I would vouch for option 2. You'll get the i7 processor with 2.9Ghz which is faster than the rest. A processor is NOT upgradeable down the road, so this is a good thing to start with. Furthermore, you can upgrade the RAM from 8GB to 16GB later on for roughly $80. Lastly, you can always upgrade to an SSD as you mentioned.

    However, if you go with the rMBP 13", you'll always be stuck with the worse i5 2.6Ghz processor, and you'll also be stuck with 8GB RAM. You will never be able to upgrade it to 16GB. Although possible to upgrade the storage, it's tough and has some complications.

    So once again, option 2.
  4. droidbook macrumors member

    Feb 19, 2013
    I did alot of research and 2 weeks ago purchased the first option and installed my own 16gb of Ram

    Macbook Pro 13" - $1099
    core i5 2.5ghz
    4gb ram
    500gb hdd

    I really did not want to spend money on the retina with a smaller harddrive and no dvd burner inside.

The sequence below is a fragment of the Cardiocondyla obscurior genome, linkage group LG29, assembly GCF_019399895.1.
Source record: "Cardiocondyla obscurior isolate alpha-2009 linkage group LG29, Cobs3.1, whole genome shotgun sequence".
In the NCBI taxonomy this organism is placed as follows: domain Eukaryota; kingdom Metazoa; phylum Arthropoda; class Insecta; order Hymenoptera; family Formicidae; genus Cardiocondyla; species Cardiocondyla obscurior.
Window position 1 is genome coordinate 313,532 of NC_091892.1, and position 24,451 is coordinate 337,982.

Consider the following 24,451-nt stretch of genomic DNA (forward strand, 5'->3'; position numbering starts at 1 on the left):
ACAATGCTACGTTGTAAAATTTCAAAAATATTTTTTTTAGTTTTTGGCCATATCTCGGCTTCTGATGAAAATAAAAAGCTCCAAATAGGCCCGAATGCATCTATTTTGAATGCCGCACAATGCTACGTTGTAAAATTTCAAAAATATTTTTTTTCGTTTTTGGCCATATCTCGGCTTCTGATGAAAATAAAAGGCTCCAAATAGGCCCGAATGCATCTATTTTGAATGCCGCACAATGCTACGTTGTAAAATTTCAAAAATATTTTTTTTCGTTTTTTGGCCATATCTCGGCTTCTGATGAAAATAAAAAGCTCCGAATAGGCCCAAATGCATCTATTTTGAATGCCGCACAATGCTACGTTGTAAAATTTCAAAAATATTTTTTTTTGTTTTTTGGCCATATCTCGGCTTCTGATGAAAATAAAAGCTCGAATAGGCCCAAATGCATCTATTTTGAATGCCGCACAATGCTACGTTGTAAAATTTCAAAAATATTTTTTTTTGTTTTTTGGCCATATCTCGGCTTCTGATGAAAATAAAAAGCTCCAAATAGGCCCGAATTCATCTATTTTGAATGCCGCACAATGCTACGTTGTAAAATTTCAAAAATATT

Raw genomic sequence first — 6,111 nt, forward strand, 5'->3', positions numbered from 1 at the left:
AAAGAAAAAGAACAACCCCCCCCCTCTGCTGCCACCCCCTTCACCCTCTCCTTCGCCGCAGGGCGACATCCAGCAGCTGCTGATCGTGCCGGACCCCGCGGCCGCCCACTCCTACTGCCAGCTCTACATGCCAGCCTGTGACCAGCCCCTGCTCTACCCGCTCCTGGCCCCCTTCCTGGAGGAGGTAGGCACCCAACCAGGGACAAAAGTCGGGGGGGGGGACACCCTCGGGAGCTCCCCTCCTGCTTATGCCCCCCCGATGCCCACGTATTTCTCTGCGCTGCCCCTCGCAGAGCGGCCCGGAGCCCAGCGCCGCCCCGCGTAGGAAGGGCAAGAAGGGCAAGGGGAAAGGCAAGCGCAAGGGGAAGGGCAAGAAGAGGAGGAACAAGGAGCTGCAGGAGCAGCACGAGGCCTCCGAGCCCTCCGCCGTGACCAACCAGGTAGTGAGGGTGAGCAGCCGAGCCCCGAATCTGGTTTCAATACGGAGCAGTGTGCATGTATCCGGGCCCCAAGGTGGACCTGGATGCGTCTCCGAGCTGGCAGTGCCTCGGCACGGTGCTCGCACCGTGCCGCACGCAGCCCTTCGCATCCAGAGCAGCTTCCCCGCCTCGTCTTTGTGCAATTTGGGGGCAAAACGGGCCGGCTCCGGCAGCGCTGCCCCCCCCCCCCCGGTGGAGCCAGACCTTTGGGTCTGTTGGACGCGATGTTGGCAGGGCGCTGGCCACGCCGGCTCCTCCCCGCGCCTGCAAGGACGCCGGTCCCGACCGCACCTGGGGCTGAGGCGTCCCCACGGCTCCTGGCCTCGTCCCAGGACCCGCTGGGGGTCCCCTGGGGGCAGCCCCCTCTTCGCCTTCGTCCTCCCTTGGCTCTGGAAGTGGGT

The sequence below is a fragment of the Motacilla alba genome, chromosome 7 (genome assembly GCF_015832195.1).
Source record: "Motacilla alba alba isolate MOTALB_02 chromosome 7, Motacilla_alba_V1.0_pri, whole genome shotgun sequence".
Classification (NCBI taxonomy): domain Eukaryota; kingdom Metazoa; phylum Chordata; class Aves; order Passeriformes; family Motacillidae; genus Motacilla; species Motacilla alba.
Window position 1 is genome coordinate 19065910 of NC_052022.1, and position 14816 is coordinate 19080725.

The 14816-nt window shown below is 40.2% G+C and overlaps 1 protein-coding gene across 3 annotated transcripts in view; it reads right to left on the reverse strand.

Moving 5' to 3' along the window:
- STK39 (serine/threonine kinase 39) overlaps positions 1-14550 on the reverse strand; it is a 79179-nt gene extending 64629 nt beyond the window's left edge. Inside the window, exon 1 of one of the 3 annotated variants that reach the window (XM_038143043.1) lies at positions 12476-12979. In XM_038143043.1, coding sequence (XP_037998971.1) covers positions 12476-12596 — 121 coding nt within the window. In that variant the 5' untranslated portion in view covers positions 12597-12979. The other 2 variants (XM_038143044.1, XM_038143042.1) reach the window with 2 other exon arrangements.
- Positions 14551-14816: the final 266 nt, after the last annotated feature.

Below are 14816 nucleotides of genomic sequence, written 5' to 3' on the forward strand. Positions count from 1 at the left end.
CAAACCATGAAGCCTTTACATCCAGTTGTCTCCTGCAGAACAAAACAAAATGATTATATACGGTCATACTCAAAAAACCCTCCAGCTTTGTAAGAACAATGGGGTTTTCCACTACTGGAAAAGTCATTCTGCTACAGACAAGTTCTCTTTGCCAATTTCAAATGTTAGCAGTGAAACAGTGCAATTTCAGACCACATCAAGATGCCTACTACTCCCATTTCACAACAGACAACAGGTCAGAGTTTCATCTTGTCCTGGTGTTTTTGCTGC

And I love my macbook pro 13 very fast the screen is beautiful.
  5. dlimes13 macrumors 6502a


    May 3, 2011
    Perrysburg, OH
    I would go with option 3. Ready to go out-of-the box with 8 GB RAM and 256 GB SSD, and the Retina display.

    Look here:

    You can get the 8/256 model from MacMall for around $1475, not $1599 as you put in your original post.

    The difference from the i5 to i7 is not much or worth the upgrade. They are both dual-core still.
  6. iPhonesandMacs macrumors regular

    Oct 11, 2012
    The MacMall macbook pro you are talking about for $1475 is not the mac he is talking about he posted the 3rd option as being the 2.6, not the 2.5 that macmall is selling for $1475, and the one you are talking about only has 128 GB of storage
  7. dlimes13 macrumors 6502a


    May 3, 2011
    Perrysburg, OH